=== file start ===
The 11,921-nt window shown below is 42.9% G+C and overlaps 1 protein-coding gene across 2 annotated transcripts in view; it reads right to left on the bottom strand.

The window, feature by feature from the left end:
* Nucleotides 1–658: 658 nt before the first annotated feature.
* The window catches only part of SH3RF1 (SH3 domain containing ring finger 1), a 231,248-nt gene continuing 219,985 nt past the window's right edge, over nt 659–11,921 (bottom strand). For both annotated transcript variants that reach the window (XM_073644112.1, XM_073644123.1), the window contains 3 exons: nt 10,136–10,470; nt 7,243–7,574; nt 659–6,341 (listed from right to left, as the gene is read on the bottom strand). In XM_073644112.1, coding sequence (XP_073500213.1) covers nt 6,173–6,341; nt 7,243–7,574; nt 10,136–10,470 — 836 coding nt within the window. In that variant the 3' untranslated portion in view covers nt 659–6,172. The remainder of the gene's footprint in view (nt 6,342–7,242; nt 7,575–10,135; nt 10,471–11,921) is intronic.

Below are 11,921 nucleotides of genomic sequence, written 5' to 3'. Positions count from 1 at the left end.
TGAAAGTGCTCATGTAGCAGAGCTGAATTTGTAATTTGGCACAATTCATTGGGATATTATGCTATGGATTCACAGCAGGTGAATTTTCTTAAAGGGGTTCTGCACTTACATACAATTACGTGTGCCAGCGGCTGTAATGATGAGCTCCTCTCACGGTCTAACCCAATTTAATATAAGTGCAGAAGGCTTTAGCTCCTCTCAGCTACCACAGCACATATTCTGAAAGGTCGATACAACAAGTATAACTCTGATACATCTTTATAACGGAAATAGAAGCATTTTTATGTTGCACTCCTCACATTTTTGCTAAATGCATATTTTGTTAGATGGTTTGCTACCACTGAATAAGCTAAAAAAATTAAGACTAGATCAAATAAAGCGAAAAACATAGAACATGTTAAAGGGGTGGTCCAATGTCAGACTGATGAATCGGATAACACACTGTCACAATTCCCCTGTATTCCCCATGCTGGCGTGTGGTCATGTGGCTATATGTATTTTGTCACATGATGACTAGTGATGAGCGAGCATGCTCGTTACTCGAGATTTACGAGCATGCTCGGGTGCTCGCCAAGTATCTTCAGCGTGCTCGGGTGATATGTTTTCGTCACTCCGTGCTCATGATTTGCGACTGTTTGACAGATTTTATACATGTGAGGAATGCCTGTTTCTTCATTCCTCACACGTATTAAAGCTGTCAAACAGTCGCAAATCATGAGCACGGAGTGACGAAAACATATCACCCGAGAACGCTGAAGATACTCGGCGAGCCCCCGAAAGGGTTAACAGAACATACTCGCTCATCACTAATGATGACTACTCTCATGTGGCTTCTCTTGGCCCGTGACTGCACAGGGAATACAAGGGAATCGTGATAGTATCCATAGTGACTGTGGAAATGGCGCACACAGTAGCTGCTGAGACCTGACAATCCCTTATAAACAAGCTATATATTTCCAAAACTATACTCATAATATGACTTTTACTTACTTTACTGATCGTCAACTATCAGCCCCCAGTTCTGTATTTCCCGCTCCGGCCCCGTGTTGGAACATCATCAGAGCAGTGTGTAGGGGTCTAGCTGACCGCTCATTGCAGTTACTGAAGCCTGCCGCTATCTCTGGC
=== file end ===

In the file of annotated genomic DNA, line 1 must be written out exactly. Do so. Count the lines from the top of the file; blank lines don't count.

The 11,921-nt window shown below is 42.9% G+C and overlaps 1 protein-coding gene across 2 annotated transcripts in view; it reads right to left on the bottom strand.